Royal Dutch Meteorological Institute; Ministery Of Infrastructure And The Environment

Climate Observations
In the Climate Observations division we study the global and regional atmospheric composition using satellite observations of trace gases, aerosols and clouds. The observations contribute to monitoring and research of Climate, Ozone, and Air Quality. The main satellite instruments used in our division are OMI, GOME, GOME2, SCIAMACHY and SEVIRI. We develop calibration and retrieval algorithms for these instruments, and process and distribute the satellite data to users, e.g. via TEMIS, in collaboration with international partners. To validate the satellite observations and to provide local monitoring we also operate several ground-based instruments, like the Brewer, the ozone sonde and the NO2 sonde. Our division has the Principal Investigatorship for the Dutch-Finnish instrument OMI, launched in 2004 on NASA's EOS-Aura satellite, and for the Dutch-ESA instrument TROPOMI, to be launched early in 2016 on ESA's Sentinel-5 Precursor satellite.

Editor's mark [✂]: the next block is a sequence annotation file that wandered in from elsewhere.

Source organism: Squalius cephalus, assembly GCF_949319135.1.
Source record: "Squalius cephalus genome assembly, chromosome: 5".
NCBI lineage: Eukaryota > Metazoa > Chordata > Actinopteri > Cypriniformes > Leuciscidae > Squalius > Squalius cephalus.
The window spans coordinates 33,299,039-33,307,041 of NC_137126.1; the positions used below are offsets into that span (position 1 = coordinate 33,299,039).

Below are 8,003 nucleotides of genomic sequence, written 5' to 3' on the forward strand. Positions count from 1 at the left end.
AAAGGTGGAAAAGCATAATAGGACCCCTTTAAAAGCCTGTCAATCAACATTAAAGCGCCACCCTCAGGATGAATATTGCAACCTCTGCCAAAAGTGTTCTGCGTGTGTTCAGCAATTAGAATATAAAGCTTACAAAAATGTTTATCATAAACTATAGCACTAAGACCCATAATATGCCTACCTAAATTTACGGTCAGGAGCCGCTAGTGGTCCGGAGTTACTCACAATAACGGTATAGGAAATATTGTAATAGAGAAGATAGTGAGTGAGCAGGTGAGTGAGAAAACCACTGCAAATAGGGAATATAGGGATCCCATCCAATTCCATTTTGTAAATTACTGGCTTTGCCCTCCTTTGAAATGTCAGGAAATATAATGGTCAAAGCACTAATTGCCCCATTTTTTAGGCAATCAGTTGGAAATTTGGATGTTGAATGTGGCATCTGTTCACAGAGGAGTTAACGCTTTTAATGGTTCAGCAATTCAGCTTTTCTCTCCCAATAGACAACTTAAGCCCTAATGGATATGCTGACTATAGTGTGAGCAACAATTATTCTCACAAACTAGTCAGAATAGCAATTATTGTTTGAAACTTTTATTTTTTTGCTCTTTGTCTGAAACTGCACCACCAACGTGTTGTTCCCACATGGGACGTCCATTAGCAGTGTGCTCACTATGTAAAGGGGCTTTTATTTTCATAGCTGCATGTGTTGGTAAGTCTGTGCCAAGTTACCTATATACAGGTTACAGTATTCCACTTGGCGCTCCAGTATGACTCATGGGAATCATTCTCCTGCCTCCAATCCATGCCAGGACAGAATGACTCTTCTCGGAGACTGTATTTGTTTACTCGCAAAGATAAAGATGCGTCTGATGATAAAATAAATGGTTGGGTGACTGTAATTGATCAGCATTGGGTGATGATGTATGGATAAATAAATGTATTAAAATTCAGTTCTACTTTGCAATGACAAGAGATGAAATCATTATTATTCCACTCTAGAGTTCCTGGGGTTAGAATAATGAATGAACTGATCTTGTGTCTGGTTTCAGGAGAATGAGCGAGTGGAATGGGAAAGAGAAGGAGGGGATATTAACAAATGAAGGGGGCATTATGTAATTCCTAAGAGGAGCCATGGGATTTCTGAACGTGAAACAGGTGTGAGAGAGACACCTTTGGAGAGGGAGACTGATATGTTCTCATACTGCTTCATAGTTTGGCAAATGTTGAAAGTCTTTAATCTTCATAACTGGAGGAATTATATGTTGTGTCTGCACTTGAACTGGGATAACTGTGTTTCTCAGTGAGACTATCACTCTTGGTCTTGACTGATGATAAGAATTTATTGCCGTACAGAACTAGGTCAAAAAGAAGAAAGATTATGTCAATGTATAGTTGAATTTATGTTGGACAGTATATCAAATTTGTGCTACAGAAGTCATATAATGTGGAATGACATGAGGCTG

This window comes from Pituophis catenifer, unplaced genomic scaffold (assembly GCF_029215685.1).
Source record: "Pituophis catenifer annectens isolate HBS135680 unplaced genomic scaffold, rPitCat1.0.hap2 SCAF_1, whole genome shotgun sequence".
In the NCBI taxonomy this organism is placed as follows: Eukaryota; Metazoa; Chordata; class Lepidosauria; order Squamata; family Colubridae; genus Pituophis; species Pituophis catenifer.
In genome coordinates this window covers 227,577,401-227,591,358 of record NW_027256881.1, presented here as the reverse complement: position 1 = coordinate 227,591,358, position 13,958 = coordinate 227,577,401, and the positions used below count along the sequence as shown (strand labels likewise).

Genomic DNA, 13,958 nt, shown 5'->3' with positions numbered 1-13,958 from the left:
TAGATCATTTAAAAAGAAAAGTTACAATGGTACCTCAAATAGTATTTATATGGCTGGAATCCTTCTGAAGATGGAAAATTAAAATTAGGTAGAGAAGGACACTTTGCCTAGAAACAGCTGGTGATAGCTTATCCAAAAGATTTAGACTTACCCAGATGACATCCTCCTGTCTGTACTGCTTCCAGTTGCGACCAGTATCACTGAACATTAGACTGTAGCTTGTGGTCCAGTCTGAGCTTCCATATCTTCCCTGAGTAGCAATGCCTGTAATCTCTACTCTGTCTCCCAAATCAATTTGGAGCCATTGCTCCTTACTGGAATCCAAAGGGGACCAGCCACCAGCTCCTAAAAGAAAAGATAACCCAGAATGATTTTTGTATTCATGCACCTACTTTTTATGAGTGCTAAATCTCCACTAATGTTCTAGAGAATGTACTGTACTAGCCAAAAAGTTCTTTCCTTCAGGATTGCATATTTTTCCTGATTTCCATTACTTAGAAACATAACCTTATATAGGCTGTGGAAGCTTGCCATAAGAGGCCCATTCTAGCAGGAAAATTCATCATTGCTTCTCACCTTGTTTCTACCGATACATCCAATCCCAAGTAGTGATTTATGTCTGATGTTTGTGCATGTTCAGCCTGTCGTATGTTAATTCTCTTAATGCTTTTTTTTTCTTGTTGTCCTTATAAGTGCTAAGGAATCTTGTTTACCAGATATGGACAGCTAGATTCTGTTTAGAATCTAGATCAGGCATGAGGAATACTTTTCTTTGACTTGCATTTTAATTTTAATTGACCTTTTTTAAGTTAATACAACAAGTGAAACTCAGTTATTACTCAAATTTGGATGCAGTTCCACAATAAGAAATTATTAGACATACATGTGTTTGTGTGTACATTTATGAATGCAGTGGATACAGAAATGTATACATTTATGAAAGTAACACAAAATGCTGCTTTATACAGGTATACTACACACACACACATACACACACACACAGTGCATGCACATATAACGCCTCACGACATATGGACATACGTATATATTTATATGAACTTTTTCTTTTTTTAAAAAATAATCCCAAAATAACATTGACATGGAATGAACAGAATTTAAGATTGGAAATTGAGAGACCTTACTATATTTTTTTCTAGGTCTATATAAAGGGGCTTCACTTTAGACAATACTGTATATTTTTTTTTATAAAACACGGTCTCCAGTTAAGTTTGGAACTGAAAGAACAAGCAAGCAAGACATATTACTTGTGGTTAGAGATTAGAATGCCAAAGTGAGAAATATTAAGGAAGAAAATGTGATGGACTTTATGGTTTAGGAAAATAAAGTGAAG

A thirty year time series of the ozone hole (left) and a global air pollution map of NO2 (right).


2015-05-11: Using self-organising maps to explore ozone profile validation results - SCIAMACHY limb vs lidar

In this study we use self-organising maps to study possible origins of differences between two datasets that describe the same phenomenon.


2015-04-20: Analysis of actinic flux profiles measured from an ozonesonde balloon

A green light sensor has been developed at KNMI to measure actinic flux profiles using an ozone sonde balloon.


2015-04-16: Improved spectral fitting of nitrogen dioxide from OMI in the 405 - 465 nm window

An improved nitrogen dioxide (NO2) slant column density retrieval for the Ozone Monitoring Instrument (OMI) in the 405-465 nm spectral region is presented.


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Last updated by Jacob van Peet